UPDATE: Halliburton v Vedanta: Performance Bonds and COVID-19 – Atkin Chambers

Posted June 4th, 2020 in contracts, coronavirus, damages, India, injunctions, news by sally

‘Shourav Lahiri revisits the case of Halliburton v Vedanta where a differently constituted bench of the Delhi High Court has just reversed its previous decision and discharged its injunction against the call on performance bonds. This update also examines some related issues that could arise as a consequence of COVID-19.’

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Atkin Chambers, 2nd June 2020

Source: www.atkinchambers.com

Fatal Accident Claims by Jayne Adams QC – Ropewalk Chambers

‘The area of fatal accident claims is a wide one and, on occasion, a very complicated one. This handout and indeed the lecture which it accompanies is not intended to cover every aspect of such claims. To do so would take too much time and would, in any event, fail to cover every eventuality.’

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Ropewalk Chambers, 19th May 2020

Source: www.ropewalk.co.uk

Identifying and dealing with difficult issues in NIHL cases – Parklane Plowden Chambers

Posted June 3rd, 2020 in chambers articles, damages, limitations, news, noise, personal injuries by sally

‘The diagnosis and quantification of NIHL is affected by innumerable confounding factors, which include:

(i) Constitutional issues, such as unrelated third pathologies, which can

‘replicate’ the pattern of threshold elevation as appears in NIHL cases;

(ii) Personal susceptibility to hearing damage: ‘soft and hard ears’;

(iii) The actual threshold at birth or before noise exposure, which means assumptions must be made regarding the extent of any allegedly raised threshold;

(iv) Age. Particularly how the effects of age are to be calculated and the assumptions which are valid in arriving at an approved or reliable AAHL table of estimates’

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Parklane Plowden Chambers, 22nd May 2020

Source: www.parklaneplowden.co.uk

COVID-19, Vaccines, BREXIT and Vaccine Damage Claims – Henderson Chambers

Posted June 2nd, 2020 in brexit, coronavirus, damages, medicines, news, personal injuries by sally

‘There is currently an enormous international effort in progress to invent, test and obtain regulatory approval for a COVID-19 vaccine (or more accurately, a vaccine against SARS-CoV-2, the underlying virus). It is right to consider now, how such a vaccine will get regulatory approval, how such approval might be affected by BREXIT, and if no-fault vaccine damage schemes may apply to any such novel vaccine.’

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Henderson Chambers, 18th May 2020

Source: www.hendersonchambers.co.uk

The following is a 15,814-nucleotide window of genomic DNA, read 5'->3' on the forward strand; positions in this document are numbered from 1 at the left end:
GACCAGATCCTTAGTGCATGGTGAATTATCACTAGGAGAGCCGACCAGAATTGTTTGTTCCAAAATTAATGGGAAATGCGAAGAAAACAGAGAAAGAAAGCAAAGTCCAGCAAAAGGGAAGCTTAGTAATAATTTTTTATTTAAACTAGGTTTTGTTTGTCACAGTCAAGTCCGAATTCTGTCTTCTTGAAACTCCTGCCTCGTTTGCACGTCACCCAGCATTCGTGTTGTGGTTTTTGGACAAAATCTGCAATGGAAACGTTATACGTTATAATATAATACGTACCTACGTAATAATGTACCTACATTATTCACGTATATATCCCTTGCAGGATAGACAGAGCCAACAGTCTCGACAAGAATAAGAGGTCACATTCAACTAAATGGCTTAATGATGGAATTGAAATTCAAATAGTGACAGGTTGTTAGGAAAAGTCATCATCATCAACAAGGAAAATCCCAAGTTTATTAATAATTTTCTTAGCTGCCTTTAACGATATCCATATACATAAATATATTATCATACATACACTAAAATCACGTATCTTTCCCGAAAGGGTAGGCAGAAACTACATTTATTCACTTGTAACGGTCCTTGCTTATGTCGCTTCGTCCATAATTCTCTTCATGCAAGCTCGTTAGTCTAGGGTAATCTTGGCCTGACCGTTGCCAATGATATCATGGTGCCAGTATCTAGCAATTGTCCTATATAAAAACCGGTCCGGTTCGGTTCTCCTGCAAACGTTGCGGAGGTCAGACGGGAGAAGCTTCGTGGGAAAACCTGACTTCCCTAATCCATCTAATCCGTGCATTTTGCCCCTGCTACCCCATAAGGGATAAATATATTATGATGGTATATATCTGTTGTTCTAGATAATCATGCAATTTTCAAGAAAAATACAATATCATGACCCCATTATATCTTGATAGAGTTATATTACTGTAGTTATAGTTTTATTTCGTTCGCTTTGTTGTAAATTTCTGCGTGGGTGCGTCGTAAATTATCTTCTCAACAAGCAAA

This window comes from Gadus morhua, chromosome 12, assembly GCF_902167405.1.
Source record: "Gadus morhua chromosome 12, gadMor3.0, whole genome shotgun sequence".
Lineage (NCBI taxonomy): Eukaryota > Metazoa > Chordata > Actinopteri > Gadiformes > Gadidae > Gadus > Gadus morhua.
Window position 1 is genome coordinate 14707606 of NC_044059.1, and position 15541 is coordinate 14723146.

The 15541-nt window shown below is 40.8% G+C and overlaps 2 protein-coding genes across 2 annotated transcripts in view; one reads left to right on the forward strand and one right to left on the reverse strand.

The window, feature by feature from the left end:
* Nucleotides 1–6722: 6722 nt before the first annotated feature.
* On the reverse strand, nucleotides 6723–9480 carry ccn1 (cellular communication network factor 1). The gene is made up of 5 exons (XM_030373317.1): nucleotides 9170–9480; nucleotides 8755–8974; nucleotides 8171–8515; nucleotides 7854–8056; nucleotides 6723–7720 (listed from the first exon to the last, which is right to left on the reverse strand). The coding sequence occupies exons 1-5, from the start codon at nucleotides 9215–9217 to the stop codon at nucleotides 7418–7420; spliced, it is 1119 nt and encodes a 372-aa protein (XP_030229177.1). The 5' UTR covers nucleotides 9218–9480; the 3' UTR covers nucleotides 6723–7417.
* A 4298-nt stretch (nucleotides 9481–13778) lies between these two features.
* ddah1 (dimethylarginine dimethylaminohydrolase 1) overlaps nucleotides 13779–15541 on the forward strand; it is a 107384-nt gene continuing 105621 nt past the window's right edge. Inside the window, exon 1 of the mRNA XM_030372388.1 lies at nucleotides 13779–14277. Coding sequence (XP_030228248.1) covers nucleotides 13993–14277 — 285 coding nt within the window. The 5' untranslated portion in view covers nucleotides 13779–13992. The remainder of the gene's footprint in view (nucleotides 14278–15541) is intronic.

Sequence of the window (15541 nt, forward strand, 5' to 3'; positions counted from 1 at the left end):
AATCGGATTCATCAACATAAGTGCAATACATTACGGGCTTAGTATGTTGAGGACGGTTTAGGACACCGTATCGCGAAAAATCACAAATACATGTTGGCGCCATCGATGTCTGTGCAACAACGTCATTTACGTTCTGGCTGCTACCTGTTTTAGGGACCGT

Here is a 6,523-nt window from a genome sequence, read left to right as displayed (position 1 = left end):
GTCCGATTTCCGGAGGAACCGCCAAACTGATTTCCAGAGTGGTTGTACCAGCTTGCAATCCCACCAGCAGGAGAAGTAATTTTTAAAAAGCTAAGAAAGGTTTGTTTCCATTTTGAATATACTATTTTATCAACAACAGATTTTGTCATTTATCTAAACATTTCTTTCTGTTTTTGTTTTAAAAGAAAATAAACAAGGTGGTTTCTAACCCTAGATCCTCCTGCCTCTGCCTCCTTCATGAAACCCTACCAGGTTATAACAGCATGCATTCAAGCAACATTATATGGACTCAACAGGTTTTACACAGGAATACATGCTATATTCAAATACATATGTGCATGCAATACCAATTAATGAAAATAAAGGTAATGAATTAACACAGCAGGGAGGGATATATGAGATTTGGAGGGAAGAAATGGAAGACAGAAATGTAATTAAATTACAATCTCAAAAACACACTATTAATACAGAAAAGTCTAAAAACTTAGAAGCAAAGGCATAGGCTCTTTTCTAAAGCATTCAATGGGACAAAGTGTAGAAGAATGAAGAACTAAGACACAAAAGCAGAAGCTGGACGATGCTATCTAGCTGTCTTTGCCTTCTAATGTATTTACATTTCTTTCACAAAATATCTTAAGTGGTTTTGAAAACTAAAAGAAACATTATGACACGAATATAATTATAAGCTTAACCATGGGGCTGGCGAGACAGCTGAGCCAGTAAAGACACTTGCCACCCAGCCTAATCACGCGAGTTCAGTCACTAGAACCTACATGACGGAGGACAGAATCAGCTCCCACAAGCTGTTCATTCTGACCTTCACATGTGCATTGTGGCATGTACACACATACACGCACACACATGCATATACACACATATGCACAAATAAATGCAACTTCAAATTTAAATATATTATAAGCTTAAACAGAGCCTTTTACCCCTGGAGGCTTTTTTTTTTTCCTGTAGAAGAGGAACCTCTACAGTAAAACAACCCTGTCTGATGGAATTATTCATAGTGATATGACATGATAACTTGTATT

Watership Down author’s estate wins back all rights to classic novel – The Guardian

Posted June 2nd, 2020 in contracts, copyright, damages, film industry, media, news by sally

‘In a case at London’s high court, Richard Adams’ estate won a longstanding claim against Martin Rosen, director of the 1978 animation.’

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The Guardian, 1st June 2020

Source: www.theguardian.com

Whittington Hospitals NHS Trust v XX [2020] UKSC 14 – Hailsham Chambers

Posted June 1st, 2020 in appeals, cancer, chambers articles, damages, hospitals, news, Supreme Court, surrogacy by sally

‘The dispute arose as a result of a delay, by the Trust, in diagnosing the Claimant (Respondent)’s cancer, and the infertility this caused.’

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Hailsham Chambers, 21st May 2020

Source: www.hailshamchambers.com

C-19 damage: does international law hold any answers? – UK Human Rights Blog

Posted June 1st, 2020 in China, coronavirus, damages, human rights, international law, news by sally

‘What is international law for, if it cannot be enforced against the country responsible for breach? That is the question raised by a recent report documenting a series of steps by the Chinese Communist party to conceal from the World Health Organisation and the rest of the world the outbreak and human-to-human transmission of coronavirus. If we want a rules-based international order to mean anything, the authors of the report point out, it must be upheld.’

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UK Human Rights Blog, 1st June 2020

Source: ukhumanrightsblog.com

High Court rules on the effect of confidentiality clause in a settlement agreement – St Ives Chambers

Posted May 18th, 2020 in appeals, chambers articles, confidentiality, contracts, damages, employment, news by sally

‘In Duchy Farm Kennels Limited v Steels [2020] EWHC 1208 (QB) Alexander PritchardJones appeared in an important case about the effect of breaches of confidentiality clauses contained within settlement agreements.’

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St Ives Chambers, 14th May 2020

Source: www.stiveschambers.co.uk

Practice – Mail’s Strikeout Application – NIPC Law

Posted May 18th, 2020 in chambers articles, copyright, damages, data protection, media, news, privacy by sally

‘This was an application by the publisher of the Mail on Sunday and the Mail Online to strike out certain allegations contained in the particulars of claim and further information of the Duchess of Sussex and later the reply in an action that she has brought against the publisher for copyright infringement, misuse of private information and infringement of her rights under the General Data Protection Regulation. The complaint arises from the newspaper’s publication of a letter from the duchess to her father on 10 Feb 2019.’

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NIPC Law, 17th May 2020

Source: nipclaw.blogspot.com

Costs and Exaggeration: Morrow v Shrewsbury RUFC LTD [2020] EWHC 999 (QB) – Park Square Barristers

‘In a case in which fundamental dishonesty or fraud has not been found but, there has been a significant level of exaggeration, will the court reduce an award of costs? The answer, of course, is considering CPR Part 44: yes… possibly.’